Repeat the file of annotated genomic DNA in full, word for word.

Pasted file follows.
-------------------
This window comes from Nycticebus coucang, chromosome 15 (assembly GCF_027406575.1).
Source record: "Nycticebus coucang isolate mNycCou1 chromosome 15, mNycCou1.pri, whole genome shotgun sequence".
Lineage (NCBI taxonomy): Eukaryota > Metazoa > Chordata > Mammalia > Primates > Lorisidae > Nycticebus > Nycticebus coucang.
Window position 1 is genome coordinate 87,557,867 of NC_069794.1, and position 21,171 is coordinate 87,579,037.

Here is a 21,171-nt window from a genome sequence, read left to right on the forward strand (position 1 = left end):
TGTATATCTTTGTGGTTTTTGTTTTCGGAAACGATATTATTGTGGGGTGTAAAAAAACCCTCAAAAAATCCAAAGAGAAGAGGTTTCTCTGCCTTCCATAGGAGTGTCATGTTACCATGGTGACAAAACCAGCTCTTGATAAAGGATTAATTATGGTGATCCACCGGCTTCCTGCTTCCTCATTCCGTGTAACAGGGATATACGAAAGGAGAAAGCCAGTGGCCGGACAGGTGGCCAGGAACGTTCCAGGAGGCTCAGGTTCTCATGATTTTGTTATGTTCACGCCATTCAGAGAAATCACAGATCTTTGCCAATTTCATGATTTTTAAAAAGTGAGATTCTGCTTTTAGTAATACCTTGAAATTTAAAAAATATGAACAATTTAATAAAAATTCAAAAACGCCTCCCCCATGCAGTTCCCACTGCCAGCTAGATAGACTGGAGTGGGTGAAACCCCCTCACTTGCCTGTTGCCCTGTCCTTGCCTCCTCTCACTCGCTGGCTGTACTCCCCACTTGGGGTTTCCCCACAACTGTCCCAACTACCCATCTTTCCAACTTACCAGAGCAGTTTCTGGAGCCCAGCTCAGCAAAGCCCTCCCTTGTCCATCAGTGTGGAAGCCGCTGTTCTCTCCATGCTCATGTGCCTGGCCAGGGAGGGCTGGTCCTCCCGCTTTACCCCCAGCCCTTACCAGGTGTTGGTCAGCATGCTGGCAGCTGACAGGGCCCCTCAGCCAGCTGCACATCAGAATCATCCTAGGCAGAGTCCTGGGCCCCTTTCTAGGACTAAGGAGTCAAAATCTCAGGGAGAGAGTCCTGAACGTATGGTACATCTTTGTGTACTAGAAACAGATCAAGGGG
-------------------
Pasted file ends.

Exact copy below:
This window comes from Nycticebus coucang, chromosome 15 (assembly GCF_027406575.1).
Source record: "Nycticebus coucang isolate mNycCou1 chromosome 15, mNycCou1.pri, whole genome shotgun sequence".
Lineage (NCBI taxonomy): Eukaryota > Metazoa > Chordata > Mammalia > Primates > Lorisidae > Nycticebus > Nycticebus coucang.
Window position 1 is genome coordinate 87,557,867 of NC_069794.1, and position 21,171 is coordinate 87,579,037.

Here is a 21,171-nt window from a genome sequence, read left to right on the forward strand (position 1 = left end):
TGTATATCTTTGTGGTTTTTGTTTTCGGAAACGATATTATTGTGGGGTGTAAAAAAACCCTCAAAAAATCCAAAGAGAAGAGGTTTCTCTGCCTTCCATAGGAGTGTCATGTTACCATGGTGACAAAACCAGCTCTTGATAAAGGATTAATTATGGTGATCCACCGGCTTCCTGCTTCCTCATTCCGTGTAACAGGGATATACGAAAGGAGAAAGCCAGTGGCCGGACAGGTGGCCAGGAACGTTCCAGGAGGCTCAGGTTCTCATGATTTTGTTATGTTCACGCCATTCAGAGAAATCACAGATCTTTGCCAATTTCATGATTTTTAAAAAGTGAGATTCTGCTTTTAGTAATACCTTGAAATTTAAAAAATATGAACAATTTAATAAAAATTCAAAAACGCCTCCCCCATGCAGTTCCCACTGCCAGCTAGATAGACTGGAGTGGGTGAAACCCCCTCACTTGCCTGTTGCCCTGTCCTTGCCTCCTCTCACTCGCTGGCTGTACTCCCCACTTGGGGTTTCCCCACAACTGTCCCAACTACCCATCTTTCCAACTTACCAGAGCAGTTTCTGGAGCCCAGCTCAGCAAAGCCCTCCCTTGTCCATCAGTGTGGAAGCCGCTGTTCTCTCCATGCTCATGTGCCTGGCCAGGGAGGGCTGGTCCTCCCGCTTTACCCCCAGCCCTTACCAGGTGTTGGTCAGCATGCTGGCAGCTGACAGGGCCCCTCAGCCAGCTGCACATCAGAATCATCCTAGGCAGAGTCCTGGGCCCCTTTCTAGGACTAAGGAGTCAAAATCTCAGGGAGAGAGTCCTGAACGTATGGTACATCTTTGTGTACTAGAAACAGATCAAGGGG